In collaboration with Tate, the National Gallery puts the 1434 Arnolfini Portrait by Jan Van Eyck in dialogue with the art of the Pre-Raphaelites. Symbolists and sensualists alike will enjoy.
Pre-Raphaelites can usually be relied on to draw the crowds, but the National Gallery is taking no risk with this long-running winter show. The London gallery is teaming up Rosetti, Millais and Holman Hunt with one of its foremost treasures, the exquisite Arnolfini Portrait.
People have speculated that the Portrait depicts a wedding. Some have said it was a morganatic marriage, in which Giovanni di Nicolao Arnolfini is marrying beneath his station. Some have said his wife is pregnant. It remains to be seen what the pre-Raphaelite brotherhood understood by this composition.
Current thinking rejects the marriage theory. But the gallery intends to wed a 1434 masterpiece to a school of painting no less well loved, no less refined, but perhaps a little less groundbreaking. The 19th century pre-Raphaelites were not too interested in the preceding 300 years.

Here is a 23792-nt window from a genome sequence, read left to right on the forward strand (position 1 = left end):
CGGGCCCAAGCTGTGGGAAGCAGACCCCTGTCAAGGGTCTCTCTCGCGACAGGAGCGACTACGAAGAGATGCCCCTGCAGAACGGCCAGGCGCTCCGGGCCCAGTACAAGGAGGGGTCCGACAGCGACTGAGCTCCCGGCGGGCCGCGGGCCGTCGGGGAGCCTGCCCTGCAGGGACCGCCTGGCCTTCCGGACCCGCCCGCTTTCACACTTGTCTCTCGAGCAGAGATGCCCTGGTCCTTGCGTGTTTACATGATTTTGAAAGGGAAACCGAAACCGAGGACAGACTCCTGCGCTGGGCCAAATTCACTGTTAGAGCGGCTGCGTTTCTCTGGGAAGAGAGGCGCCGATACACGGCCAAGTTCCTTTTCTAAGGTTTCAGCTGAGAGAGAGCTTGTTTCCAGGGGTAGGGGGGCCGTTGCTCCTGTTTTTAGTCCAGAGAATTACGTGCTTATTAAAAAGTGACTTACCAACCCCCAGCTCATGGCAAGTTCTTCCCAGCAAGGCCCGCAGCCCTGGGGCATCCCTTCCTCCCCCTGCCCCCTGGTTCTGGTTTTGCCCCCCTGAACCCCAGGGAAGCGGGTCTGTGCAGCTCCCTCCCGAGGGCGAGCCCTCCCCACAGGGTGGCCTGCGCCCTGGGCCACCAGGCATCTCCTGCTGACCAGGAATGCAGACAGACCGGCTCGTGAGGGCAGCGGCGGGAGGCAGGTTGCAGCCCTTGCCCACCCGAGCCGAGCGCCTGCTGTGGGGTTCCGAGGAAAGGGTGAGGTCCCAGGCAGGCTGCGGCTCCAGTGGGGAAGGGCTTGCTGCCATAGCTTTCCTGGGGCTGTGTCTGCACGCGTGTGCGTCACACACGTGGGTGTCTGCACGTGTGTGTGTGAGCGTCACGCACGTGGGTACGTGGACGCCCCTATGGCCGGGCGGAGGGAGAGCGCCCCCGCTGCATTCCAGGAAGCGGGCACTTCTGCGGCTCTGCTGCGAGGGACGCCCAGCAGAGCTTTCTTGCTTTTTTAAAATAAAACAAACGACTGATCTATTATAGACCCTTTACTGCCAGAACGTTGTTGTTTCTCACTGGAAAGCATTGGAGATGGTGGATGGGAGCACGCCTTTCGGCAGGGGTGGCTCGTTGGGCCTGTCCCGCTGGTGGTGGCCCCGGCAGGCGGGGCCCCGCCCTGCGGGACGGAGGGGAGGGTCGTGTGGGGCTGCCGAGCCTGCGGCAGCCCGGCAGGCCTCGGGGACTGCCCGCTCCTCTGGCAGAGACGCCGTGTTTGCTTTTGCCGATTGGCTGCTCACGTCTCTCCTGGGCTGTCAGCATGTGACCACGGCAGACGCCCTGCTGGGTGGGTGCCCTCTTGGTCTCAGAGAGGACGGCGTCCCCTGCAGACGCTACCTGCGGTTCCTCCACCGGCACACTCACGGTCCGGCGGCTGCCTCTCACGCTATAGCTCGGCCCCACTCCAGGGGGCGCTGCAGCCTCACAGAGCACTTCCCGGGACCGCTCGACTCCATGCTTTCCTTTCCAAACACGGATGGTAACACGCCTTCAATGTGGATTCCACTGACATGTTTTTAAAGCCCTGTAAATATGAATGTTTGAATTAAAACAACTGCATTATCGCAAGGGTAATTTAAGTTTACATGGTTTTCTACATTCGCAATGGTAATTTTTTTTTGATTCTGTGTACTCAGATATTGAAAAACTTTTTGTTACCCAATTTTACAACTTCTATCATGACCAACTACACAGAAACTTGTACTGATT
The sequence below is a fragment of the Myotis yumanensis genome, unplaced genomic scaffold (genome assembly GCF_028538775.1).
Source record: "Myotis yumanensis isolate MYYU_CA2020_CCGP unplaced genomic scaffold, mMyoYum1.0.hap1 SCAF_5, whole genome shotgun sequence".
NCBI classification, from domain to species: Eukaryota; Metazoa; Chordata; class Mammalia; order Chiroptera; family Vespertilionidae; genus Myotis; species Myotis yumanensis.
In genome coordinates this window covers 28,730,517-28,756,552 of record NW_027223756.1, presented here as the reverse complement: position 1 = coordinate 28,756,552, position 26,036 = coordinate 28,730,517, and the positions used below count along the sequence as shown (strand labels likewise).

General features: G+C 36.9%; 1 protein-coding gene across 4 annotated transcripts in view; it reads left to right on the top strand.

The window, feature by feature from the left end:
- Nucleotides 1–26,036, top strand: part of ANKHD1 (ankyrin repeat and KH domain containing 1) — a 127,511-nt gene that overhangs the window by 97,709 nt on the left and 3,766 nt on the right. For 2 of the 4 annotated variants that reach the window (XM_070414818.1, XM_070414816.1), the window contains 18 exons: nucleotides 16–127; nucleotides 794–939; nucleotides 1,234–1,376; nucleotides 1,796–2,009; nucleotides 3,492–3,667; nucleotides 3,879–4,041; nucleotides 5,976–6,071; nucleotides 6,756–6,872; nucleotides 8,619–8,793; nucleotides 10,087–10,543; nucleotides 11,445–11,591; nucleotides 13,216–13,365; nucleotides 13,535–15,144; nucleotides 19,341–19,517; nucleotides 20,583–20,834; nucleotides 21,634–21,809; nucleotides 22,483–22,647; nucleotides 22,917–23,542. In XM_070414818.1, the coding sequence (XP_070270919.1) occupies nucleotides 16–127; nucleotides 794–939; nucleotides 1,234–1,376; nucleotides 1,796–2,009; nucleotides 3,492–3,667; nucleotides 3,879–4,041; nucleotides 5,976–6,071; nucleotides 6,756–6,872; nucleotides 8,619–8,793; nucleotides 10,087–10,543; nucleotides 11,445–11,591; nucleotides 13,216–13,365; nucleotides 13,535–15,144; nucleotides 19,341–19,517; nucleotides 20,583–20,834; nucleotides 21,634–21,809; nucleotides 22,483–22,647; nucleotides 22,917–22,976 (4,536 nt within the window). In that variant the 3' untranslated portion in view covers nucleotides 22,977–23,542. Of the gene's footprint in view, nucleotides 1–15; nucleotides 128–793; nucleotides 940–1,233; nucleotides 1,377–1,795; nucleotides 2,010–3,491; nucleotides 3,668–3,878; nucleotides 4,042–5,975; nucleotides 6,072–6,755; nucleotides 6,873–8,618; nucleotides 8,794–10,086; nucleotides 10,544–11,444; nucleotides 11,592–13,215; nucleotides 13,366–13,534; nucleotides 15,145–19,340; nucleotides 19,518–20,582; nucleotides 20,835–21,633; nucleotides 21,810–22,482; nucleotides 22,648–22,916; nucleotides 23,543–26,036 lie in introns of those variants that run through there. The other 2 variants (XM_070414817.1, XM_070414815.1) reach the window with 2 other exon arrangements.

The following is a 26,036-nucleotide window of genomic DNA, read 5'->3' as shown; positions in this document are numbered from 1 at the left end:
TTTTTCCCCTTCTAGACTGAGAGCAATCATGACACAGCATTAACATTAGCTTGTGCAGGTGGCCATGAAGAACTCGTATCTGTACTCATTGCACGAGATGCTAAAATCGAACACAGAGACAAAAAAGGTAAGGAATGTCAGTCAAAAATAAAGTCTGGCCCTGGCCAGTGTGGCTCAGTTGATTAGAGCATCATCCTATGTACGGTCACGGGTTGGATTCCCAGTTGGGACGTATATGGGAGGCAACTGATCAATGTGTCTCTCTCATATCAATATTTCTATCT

They valued draughtsmanship, technique and sensual finish; they placed symbolism above realism. They enjoyed mythical tales, and myth is a hallmark of this work.
Nobody can answer for the pair of figures pictured in the convex mirror. This detail is not just a technical tour de force, and a chance for Van Eyck to show off the potential of oil paint, it is also one of the most mysterious details in art history. For those who love both art and airport thrillers, these figures, the inscription, the beads and the single lit candle on the chandelier will be manna from heaven. Don’t miss.